San Francisco, CA
United States
130 Doolittle Drive, San Leandro AIDS Memorial Quilt since 1 July 1987
105000 names
Founded in 1987, The AIDS Memorial Quilt is a poignant memorial, a powerful tool for use in preventing new HIV infections, and the largest ongoing community arts project in the world.
Each "block" (or section) of The AIDS Memorial Quilt measures approximately 3.60 m (12 feet) square, and a typical block consists of eight individual 90 by 180 cm (3 by 6 foot) panels sewn together. Virtually every one of the more than 44,000 colorful panels that make up the Quilt memorializes the life of a person lost to AIDS.
The Quilt was conceived in November of 1985 by long-time San Francisco gay rights activist Cleve Jones. After having created the first panel in memory of his friend Marvin Feldman, Jones teamed up with Mike Smith and several others in June of 1987 to formally organize the NAMES Project AIDS Memorial Quilt.
Public response to the Quilt was immediate and people sent panels to the San Francisco workshop. On October 11, 1987, the Quilt was displayed for the first time on the National Mall in Washington, D.C. It covered a space larger than a football field and included 1,920 panels.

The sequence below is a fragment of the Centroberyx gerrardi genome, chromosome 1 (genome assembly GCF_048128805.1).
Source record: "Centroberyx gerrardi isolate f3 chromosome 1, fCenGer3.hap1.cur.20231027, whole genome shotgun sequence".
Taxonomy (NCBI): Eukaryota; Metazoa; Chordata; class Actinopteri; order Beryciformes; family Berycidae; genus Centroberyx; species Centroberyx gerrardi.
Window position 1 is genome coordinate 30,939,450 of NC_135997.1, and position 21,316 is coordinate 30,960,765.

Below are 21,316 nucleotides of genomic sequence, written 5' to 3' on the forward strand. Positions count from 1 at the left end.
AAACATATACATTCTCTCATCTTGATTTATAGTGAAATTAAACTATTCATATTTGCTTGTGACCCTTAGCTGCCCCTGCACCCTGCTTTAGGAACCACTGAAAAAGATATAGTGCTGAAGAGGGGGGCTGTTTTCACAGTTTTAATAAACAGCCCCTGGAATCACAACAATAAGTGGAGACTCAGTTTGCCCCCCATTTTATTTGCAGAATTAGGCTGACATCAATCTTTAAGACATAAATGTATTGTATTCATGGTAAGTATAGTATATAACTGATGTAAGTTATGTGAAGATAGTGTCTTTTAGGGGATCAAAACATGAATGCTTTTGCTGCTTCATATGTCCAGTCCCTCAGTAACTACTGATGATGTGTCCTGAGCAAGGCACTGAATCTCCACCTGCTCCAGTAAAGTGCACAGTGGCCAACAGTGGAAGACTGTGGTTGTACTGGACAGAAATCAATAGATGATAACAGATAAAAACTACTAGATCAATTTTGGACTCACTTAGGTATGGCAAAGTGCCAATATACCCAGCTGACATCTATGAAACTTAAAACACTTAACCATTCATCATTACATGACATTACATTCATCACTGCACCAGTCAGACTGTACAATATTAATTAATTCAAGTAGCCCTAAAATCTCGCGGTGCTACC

After tours across the United States and Canada, the Quilt grew and returned to Washington, D.C. in October 1988, 1989, and 1992. Celebrities, politicians, families, lovers and friends read aloud the names of the people represented by the Quilt panels. The reading of names is now a tradition followed at nearly every Quilt display.
The last display of the entire AIDS Memorial Quilt was in October of 1996 covering the entire National Mall in Washington, D.C. 1,000 later blocks were displayed the weekend of June 26, 2004.
Today there are NAMES Project chapters across the United States and independent Quilt affiliates around the world.

National AIDS Memorial